Why would they need to do this?  Does it make them feel more James Bond-like? 
Philly Police Admit They Disguised a Spy Truck as a Google Streetview Car
The Philadelphia Police Department admitted today that a mysterious unmarked license plate surveillance truck disguised as a Google Maps vehicle, which Motherboard first reported on this morning, is its own.
In an emailed statement, a department spokesperson confirmed:
“We have been informed that this unmarked vehicle belongs to the police department; however, the placing of any particular decal on the vehicle was not approved through any chain of command.  With that being said, once this was brought to our attention, it was ordered that the decals be removed immediately.”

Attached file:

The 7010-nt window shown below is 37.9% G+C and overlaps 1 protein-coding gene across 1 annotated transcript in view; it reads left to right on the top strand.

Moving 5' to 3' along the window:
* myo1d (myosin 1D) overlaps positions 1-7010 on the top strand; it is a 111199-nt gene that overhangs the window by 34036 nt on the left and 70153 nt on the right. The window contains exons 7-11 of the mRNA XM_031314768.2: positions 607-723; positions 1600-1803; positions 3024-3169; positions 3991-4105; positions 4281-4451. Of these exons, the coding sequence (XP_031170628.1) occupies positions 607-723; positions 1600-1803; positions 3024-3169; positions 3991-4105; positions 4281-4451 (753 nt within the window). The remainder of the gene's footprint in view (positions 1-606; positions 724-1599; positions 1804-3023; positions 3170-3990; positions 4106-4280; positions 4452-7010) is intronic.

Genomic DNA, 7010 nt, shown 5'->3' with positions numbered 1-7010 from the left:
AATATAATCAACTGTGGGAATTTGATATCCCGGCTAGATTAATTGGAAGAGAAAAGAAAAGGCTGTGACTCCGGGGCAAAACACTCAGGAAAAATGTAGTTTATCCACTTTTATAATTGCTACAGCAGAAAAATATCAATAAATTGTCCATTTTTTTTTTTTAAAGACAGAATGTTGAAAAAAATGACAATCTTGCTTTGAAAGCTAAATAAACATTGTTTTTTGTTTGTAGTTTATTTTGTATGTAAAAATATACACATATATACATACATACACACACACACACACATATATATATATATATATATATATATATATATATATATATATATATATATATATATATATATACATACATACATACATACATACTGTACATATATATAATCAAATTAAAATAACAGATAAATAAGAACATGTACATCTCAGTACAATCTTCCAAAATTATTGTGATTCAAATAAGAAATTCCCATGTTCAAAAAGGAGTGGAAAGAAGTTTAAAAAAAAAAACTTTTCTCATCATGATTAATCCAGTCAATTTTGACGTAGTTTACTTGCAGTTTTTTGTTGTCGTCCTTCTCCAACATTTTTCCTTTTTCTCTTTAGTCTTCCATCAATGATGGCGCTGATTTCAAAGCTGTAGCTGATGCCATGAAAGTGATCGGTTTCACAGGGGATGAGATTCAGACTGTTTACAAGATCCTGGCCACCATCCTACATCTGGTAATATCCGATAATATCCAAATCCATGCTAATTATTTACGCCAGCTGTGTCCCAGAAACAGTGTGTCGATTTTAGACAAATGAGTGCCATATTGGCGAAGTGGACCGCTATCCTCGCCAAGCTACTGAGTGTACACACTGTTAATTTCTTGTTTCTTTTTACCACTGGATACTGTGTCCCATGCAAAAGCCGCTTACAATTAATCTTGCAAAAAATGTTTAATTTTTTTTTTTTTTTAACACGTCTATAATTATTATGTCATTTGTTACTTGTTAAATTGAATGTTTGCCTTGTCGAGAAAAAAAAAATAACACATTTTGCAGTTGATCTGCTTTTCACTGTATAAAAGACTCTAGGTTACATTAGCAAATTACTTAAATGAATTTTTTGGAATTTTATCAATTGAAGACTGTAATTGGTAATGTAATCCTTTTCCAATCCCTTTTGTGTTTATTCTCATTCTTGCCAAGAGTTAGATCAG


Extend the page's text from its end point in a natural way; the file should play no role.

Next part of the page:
“For one, I would think it's highly illegal to have Google's markings on there, but that's another issue entirely,” Worf said.  “But it boils down to the fact that most people at first glance wouldn't recognize an ALPR system if they saw it, and for those that do, they likely wouldn't know what Google would be doing with one.
“Frankly, what I don't get is why they felt a need to hide something like this. It certainly makes one question the motive for doing so," he added.
“It’s certainly concerning if the city of Philadelphia is running mass surveillance and going out of its way to mislead people,” said Dave Maass, a former journalist and researcher at the nonprofit advocacy group Electronic Frontier Foundation.

Will this give them a significant ‘competitive advantage?’
Large law firm licenses IBM Watson technology
by Sabrina I. Pacifici on